Dads love their music. Well, some dads do. And with Father's Day fast approaching, that makes now a good time to place an order for something that can make their music sound better and still have it arrive on time.
As a Father's Day Goldbox deal of the day, Amazon is offering a large selection of Bluetooth speakers with their prices cut. And we're not talking minor discounts. A speaker from House of Marley is going for $90 off, bringing the cost down to $130.
The developers that brought us Pushbullet have announced a brand new app. Portal is designed to do one thing and one thing only: move files between your computer and your Android device. While this is possible with Pushbullet, it isn't a strong point and requires sending those files to their servers and back. Portal sends them within your local wireless network, avoiding potentially costly data fees and making possible far faster transfer times.
To be clear, the developers haven't really invented anything here. Sharing files over your local wireless network is as old as, well, wireless networks. The innovation here is making it so simple that you don't have to have a clue how it works.
The latest app from doubleTwist lets you take advantage of all that online storage you're (maybe) sitting on. CloudPlayer does what the name suggests—it plays music from your cloud storage. Just upload your tracks and plug in CloudPlayer.
The app supports Dropbox, OneDrive, and Google Drive. You would, of course, be able to simply navigate to the file locations of any song in one of the official clients for these services and play it, but CloudPlayer operates like a traditional music player. You get high-resolution album art, playlists, offline sync, and a 10-band EQ. It's sort of a roll your own Play Music option.
OK, Amazon, I can sympathize with your plight. As both the legal operator of a massive software distribution service and a TV, movie, and music vendor beholden to various rights holders, you might be tempted to remove anything from your app store that even whiffs of piracy or copyright infringement. Hell, I could helpyouspotsomeexamplesifyouwant. But that really doesn't excuse booting legitimate, useful apps off of your store without a second thought, as appears to be the case with Kodi Media Center.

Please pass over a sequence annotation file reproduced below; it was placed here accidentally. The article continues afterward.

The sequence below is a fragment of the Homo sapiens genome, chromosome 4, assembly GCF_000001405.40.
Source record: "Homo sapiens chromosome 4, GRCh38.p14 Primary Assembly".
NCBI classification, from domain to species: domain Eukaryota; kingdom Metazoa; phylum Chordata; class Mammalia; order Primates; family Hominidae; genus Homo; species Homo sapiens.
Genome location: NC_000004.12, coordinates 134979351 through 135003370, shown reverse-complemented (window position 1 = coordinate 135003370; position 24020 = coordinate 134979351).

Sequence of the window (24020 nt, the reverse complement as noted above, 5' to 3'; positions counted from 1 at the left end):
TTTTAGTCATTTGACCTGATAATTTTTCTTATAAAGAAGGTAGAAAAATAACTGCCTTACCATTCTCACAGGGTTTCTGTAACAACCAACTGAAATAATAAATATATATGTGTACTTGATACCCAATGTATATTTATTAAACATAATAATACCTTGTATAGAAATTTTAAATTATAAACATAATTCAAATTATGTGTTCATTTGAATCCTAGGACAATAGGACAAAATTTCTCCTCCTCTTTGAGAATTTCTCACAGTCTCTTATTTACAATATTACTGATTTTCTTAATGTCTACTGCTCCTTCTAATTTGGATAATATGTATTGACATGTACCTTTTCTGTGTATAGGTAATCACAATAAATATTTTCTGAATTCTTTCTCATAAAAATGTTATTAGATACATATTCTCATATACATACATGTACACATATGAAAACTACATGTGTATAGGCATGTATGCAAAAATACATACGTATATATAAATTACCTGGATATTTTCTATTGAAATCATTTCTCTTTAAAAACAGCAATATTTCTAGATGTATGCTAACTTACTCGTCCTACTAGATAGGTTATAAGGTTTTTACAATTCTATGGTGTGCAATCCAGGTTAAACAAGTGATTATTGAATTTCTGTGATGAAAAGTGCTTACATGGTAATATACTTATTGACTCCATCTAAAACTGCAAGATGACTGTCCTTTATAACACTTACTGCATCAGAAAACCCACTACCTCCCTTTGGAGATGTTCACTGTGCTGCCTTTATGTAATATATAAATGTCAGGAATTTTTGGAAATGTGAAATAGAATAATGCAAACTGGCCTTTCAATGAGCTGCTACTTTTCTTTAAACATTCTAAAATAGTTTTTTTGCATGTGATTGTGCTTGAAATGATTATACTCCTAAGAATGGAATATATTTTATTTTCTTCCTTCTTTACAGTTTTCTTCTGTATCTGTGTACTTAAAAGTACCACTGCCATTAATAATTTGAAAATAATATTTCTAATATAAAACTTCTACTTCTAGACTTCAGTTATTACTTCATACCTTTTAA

AFTV reports that Amazon removed Kodi, a highly technical open-source media manager (formerly called XBMC), from the Amazon Appstore last week.
There are so many gadgets nowadays that charge via USB that having a separate AC outlet dedicated to each one can be difficult, if not impossible. A multi-port hub can definitely solve this problem, though. Personally, I have a 5-port charger on my living room table where I have my G Watch's charging connector, a microUSB cord for my phones, and the cable to charge the heart rate strap I use during workouts all in one place. This deal on an ORICO 5-port hub for $10.99 might be just the reason you need to streamline your charging game.
As you can see in the image above, there are two "super charger" ports and three "universal." This is ORICO's way saying that the two "super" ports support 2.4A output while the others are limited to 1A.
Welcome to the roundup of the best new Android applications, games, and live wallpapers that went live in the Play Store or were spotted by us in the previous 2 weeks or so.
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Looking for the previous roundup editions? Find them here.
Photo Wall FX Live Wallpaper
Today's app roundup is sponsored by the Photo Wall FX live wallpaper by Handy Apps. The idea behind this wallpaper is simple: it uses the local photos on your phone or tablet to make a grid collage, dynamically selecting and cycling photos and sizing them so that there's no space left between them.
Google has unveiled several handy new features for Sheets, their Excel competitor that quite honestly needs all the help it can get. The goodies include enhancements to core functions in addition to collaboration. One of these involves being able to apply sharing permissions to specific parts of the spreadsheet, rather than the entire file.
With the new functionality, I can highlight a cell or set of cells and then right click, tap on "protect cells," and then alter the access rights to them. You may share your document with someone but not necessarily expect them to make major alterations.
Google has all sorts of data points about the world around us, and it turns out the most recent Maps update includes a new use for that data. Maps will now tell you if you're navigating someplace that's going to be closed when you get there.
And before you have a chance, yes, that is a screenshot of the iOS version. I just wanted a pretty picture for the article. I'm sorry. Now, back to the news! If you've been keeping an eye on E3 the last 24 hours, you probably heard something about Fallout Something Or Other For Mobile, or more accurately, Fallout Shelter - Bethesda's new vault-builder game for mobile devices.